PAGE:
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EU leaders tackle Mediterranean migrant emergency

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Brussels, April 23 - European Union leaders met
Thursday to discuss the Mediterranean migrant crisis at an
emergency summit that Italian Premier Matteo Renzi pressed for
following last weekend's boat disaster in which over 700 people
are feared to have died.
Just prior, Renzi met with German Chancellor Angela Merkel,
British Prime Minister David Cameron and French President
Francois Hollande in a four-way summit.
The 28 leaders then observed a minute of silence in memory
of the hundreds of drowning victims before beginning their
debate, from which the biggest novelty likely to emerge is a
decision to triple the funding for the EU's Triton marine patrol
mission.
Sources have said the summit will also decide to widen its
"range of action" - but without changing its mandate.
The Triton operation, run by the EU border agency Frontex,
took over from Italy's bigger and better-funded Mare Nostrum
search-and-rescue operation last November.
But it was given a different mandate from Mare Nostrum,
focusing on patrol and rescue rather than search and rescue.
Critics - including Amnesty International and the United
Nations High Commissioner for Refugees - have slammed Operation
Triton as failing to meet the rescue demands of the thousands of
people pouring into Europe each year via Italy's southernmost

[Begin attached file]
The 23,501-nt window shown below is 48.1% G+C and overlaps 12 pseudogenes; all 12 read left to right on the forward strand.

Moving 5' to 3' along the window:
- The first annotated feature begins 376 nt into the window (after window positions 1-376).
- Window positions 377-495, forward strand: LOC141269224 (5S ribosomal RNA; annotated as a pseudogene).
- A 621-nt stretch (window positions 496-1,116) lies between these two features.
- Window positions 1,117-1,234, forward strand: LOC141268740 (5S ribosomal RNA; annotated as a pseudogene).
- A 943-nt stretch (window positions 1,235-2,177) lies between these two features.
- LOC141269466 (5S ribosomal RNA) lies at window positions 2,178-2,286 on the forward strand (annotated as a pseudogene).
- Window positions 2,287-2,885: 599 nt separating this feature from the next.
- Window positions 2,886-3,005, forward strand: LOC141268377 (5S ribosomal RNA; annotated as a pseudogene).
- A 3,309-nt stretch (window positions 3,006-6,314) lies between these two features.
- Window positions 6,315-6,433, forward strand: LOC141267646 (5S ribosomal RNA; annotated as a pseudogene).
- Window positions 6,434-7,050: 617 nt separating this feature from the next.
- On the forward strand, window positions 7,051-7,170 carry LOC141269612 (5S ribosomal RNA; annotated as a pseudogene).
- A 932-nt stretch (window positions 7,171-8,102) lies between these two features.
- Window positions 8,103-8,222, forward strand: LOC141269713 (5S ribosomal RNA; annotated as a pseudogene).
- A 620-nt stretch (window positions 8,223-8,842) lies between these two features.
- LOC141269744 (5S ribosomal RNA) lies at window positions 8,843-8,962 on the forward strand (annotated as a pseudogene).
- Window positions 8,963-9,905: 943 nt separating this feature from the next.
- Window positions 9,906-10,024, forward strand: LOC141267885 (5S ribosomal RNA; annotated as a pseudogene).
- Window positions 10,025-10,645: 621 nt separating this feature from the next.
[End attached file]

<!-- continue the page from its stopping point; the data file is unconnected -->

shores, many of them fleeing war in Africa and the Middle East.
Meanwhile, the leaders of the 28 member States squabbled
over how to redistribute the rescued migrants and asylum
seekers, who are being largely hosted by Italy, Greece, and
Malta.
The UK has already made known it will help out with the
logistics, but not with the migrant themselves.
"We offer...the Royal Navy's Bulwark helicopter carrier,
three helicopters and two patrol boats, on condition those saved
be taken to the nearest safe country - probably Italy - and that
they won't request asylum in the UK," British Prime Minister
David Cameron said just before the summit.
Also on Thursday, European Parliament President Martin
Schulz said EU leaders must commit more to sea rescues and less
to a militarized solution.
"I don't see how the military can neutralized (people
traffickers') boats" which should be an international policing
matter, Shulz said.
On the humanitarian front, "we need far larger financial
commitments, ships and manpower than those currently being
debated...we need an intervention in the style of Mare Nostrum"
- Italy's search-and-rescue operation that saved tens of
thousands of lives between October 2013 and October 2014.
"I hope this (emergency) council will bring about results
in this direction," he said.

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